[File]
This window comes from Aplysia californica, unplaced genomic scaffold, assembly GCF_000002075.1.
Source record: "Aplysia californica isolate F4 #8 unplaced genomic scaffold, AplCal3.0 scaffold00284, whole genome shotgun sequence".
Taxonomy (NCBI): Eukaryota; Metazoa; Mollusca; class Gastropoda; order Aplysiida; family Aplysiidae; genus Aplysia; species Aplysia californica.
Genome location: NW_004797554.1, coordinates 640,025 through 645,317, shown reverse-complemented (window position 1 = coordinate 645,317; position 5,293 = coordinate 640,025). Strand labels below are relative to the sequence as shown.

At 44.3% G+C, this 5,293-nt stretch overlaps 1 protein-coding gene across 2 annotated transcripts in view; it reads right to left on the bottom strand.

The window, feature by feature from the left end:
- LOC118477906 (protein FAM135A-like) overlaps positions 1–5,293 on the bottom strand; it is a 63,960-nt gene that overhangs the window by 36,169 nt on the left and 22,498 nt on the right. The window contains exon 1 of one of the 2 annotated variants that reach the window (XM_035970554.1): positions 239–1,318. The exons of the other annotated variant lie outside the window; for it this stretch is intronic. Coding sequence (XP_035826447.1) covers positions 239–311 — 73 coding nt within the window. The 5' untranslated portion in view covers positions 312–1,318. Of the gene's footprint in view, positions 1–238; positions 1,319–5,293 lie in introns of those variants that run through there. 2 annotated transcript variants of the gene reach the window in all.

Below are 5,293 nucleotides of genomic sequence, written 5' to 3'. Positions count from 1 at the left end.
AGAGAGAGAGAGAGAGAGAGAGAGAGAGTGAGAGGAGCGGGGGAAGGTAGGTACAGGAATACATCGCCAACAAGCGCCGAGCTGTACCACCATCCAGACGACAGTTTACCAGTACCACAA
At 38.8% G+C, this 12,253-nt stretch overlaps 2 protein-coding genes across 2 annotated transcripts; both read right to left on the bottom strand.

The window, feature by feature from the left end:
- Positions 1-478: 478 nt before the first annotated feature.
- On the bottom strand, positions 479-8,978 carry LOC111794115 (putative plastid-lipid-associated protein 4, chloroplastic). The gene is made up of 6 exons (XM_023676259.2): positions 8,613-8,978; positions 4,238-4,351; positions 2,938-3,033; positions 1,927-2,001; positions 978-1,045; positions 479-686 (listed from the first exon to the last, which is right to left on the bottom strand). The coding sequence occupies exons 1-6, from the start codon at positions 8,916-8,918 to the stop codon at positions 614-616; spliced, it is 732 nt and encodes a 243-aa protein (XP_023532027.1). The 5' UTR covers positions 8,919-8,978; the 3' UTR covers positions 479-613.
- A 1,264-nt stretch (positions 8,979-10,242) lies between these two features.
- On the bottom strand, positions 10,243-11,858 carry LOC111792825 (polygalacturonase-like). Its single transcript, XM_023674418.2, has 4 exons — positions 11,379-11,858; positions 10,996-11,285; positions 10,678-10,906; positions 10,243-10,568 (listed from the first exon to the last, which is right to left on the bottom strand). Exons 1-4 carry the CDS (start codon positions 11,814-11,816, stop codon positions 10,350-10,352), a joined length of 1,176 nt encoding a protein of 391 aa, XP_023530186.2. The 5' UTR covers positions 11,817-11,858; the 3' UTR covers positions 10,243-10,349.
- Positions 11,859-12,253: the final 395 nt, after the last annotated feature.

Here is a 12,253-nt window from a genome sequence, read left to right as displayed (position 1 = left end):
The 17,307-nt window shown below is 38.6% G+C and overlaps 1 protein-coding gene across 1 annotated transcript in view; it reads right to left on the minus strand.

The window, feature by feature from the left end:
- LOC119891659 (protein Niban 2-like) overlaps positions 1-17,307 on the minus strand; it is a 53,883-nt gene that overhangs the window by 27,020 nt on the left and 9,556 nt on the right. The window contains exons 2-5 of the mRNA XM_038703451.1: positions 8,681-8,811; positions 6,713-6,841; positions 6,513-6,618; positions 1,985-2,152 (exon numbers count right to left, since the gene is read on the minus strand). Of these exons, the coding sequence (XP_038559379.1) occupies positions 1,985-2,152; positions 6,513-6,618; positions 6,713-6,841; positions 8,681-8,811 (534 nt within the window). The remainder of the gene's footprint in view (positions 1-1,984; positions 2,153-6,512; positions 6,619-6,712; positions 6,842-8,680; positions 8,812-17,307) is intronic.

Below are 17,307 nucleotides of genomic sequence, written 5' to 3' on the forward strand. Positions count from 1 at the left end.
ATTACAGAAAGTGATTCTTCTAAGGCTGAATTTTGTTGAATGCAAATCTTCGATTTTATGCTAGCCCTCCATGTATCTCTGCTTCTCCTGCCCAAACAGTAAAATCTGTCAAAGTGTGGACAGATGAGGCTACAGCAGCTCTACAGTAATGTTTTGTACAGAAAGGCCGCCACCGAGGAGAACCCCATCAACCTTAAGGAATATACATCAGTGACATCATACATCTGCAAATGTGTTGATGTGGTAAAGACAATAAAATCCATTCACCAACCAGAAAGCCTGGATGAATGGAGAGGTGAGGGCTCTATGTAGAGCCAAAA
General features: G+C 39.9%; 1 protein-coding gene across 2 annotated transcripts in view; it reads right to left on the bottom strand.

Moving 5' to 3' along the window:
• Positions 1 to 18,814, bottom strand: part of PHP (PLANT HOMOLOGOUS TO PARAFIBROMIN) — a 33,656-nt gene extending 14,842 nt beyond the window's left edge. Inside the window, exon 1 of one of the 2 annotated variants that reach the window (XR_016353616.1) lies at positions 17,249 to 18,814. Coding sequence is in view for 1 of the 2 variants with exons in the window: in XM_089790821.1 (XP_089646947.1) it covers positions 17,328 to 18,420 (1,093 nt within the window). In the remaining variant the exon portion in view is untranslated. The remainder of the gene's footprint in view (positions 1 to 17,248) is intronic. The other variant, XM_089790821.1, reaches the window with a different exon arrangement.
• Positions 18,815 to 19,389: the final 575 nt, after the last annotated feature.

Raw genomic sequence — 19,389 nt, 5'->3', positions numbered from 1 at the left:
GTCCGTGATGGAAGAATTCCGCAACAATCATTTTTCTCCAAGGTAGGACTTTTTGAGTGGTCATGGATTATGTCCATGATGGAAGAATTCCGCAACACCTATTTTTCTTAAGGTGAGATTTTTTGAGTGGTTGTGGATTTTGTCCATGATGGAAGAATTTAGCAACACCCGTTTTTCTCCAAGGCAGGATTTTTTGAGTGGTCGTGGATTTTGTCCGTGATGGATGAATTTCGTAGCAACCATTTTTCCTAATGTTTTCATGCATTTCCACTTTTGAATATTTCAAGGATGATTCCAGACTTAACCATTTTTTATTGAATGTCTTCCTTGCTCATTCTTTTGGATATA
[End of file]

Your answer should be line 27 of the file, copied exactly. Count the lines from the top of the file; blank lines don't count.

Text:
Raw genomic sequence — 19,389 nt, 5'->3', positions numbered from 1 at the left: